There is no RGB on this controller, but thankfully, it’s up to this single LED to push those FPS to the maximum. On the right side of the controller, there are also an additional two buttons, one for the Options and the other for returning to the Home window. Of course, no controller is ever complete without the shoulder buttons and the LeadJoy M1B offers two sets on each side (L1, L2, R1, R2) and I guess the L1/R1 set is a bit stiff, but the L2/R2 buttons are actually surprisingly good.
What if my iPhone doesn’t properly fit the LeadJoy M1B?
I noticed that there have been a few complaints that some iPhones (mainly the 13 Pro Max) would not stay properly connected to the LeadJoy M1B, so the manufacturer has included a rubber cushion that you need to add to the left side of the controller in order to get a tighter fit. I used an iPhone 12 and I experienced no issue where the connector would came loose from the phone, so it seems that only a few models are impacted.
There’s an app?
The LeadJoy M1B does indeed come with an app, although there isn’t much that it can offer to improve the experience. After opening the app (called Vlead), it asked to connect to the controller via Bluetooth. I, of course denied since the M1B does not connect via Bluetooth and, after attaching the controller, the app immediately took me to the GamePad Test.
Here, it’s possible to check if all the buttons work properly and that’s about it.
The Gaming Experience with the LeadJoy M1B
The LeadJoy M1B mobile controller can be used with any iPhone that support iOS 13 and above, so you can go quite a bit back with the device that you can use. I have an iPhone 12 available, so I connected the controller to it and decided to check some games. Since Stadia is gone (thanks Google), I decided to check out the Steam Link, especially since I finally managed to get a better graphics card than the GT710 I have been using for years.
I had the first Tomb Raider available (since I was too lazy to install the Callisto Protocol) and I have added a few minutes of my initial ‘professional’ gameplay. As you can see, the buttons are responsive and easy to press even with my long fingers. I can see myself losing hours on a tinier screen than the PC monitor, but as I mentioned before, the case needs to be a bit curvier as to not induce fatigue over time. This is more of a praise towards the Steam Link, but I have seen no latency between my monitor (connected to the PC) and the iPhone, which is amazing. As for the controller, it’s connected to the iPhone via the Lightning cable, so there is no perceptible latency as you would see with Bluetooth or WiFi controllers.
I also decided to play some games from the App store (sigh) and I installed Asphalt 9 to see how the controller handles racing games. The game pretty much plays itself, but I could use the shoulder buttons for some basic control of the car – for this specific experience it worked really well, I guess. Apparently Genshin Impact is now available on mobile, so I suppose I could check it out. I installed the Trial version and the controller would not work at all, so I decided to just download the full package to ensure that it’s not some limitation due to the trial version.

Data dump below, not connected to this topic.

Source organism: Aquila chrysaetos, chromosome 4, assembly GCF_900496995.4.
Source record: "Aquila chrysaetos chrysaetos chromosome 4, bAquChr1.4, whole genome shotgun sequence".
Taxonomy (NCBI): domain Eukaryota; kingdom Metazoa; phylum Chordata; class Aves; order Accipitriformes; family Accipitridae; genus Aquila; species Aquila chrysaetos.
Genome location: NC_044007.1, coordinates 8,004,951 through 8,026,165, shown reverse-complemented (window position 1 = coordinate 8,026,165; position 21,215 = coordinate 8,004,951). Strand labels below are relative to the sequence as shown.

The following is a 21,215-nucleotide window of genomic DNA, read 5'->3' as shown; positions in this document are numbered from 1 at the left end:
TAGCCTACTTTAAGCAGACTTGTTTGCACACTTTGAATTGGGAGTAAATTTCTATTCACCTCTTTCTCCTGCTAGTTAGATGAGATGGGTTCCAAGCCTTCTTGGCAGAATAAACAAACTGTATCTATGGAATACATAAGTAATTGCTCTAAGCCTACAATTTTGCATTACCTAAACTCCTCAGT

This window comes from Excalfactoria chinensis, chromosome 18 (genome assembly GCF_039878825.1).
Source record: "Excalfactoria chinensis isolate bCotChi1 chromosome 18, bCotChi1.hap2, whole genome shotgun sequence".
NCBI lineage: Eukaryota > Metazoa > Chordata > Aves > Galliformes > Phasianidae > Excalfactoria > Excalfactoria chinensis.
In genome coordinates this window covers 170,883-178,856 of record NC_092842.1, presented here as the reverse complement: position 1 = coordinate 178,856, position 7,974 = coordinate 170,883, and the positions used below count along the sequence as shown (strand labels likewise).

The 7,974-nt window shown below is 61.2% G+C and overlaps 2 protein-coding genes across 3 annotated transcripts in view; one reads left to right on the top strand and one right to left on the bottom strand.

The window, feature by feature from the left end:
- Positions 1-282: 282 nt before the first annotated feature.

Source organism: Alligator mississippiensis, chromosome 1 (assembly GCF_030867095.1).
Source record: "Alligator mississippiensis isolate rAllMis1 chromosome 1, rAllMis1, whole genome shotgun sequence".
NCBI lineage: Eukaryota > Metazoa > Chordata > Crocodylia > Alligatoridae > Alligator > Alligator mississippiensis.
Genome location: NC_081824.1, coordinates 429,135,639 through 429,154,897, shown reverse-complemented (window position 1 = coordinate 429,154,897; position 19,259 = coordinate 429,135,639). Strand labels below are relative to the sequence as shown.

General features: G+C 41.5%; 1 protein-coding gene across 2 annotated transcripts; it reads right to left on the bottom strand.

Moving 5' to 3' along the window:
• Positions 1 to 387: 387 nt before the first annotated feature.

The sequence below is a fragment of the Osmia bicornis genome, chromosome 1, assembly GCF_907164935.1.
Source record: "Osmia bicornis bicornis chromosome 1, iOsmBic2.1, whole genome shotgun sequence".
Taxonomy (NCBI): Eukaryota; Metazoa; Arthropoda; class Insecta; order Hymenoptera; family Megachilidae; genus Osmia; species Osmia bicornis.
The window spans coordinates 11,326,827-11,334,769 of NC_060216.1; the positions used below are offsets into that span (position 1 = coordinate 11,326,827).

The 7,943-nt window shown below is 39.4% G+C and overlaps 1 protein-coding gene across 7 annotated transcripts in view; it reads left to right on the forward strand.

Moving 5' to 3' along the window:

It still didn’t work and I just realized that I was being dumb and had to actually manually enable the controller. The good news is that the game developers are also dumb since you have to do this every time you start the game. Furthermore, I had to go through the first mission and I finally managed to switch to the LeadJoy M1B controller which, as before, worked perfectly well with the game.
LeadJoy M1B as a 3DS console emulator
The official website suggests that I go with the EGG-3DS emulator and there’s the link to their official webpage and everything. But there seems to be some drama with stolen code, so I am not going to follow the guide provided by LeadJoy and instead I am going to install the emuThreeDS which seems to be the original developer. The process is not very difficult as long as you have a sideloading app (I used Altstore) and as long as you have your own legally purchased ROMs, you can play them on the iPhone.
But in its current state, the EmuThreeDS does not support touchscreen commands, only controllers. And that’s perfect for us because we can use the Elemake M1B. The controller works wonderfully well, the problem is the emulator that crashes a lot, but the developers are improving things little by little, so it will get better. I do not want to deal with the Japanese wrath, so I won’t add any footage or photos, but know that it is possible to successfully use the LeadJoy M1B as a 3DS emulator.
The LeadJoy M1B is an attractive option to gain a Nintendo Switch-like experience while gaming on your iPhone. And the fact that it’s fairly inexpensive is also a plus. The D-Pad and the L1/R1 shoulder buttons are a bit stiff, but the thumb sticks worked well, just as the L2/R2 shoulder buttons. I also did like the passthrough option to charge up the battery of the iPhone while gaming. And, while the developers do advertise the option to play 3DS games, it’s better to just stick with the mobile games or the GeForce Now / Steam Link options since they work excellent on a small screen especially alongside the LeadJoy M1B controller.
- Lightweight and thin
- The thumbsticks and ABXY buttons are satisfying to use
- Works well with pretty much all games I've run
- Has pass-through port (Lightning)
- Not fond of the D-Pad
- Can't use a protective case
- The L1/2 shoulder buttons are a bit stiff
- The app won't allow the user to customize the buttons
Mark is a graduate in Computer Science, having gathered valuable experience over the years working in IT as a programmer. Mark is also the main tech writer for MBReviews.com, covering not only his passion, the networking devices, but also other cool electronic gadgets that you may find useful for your every day life.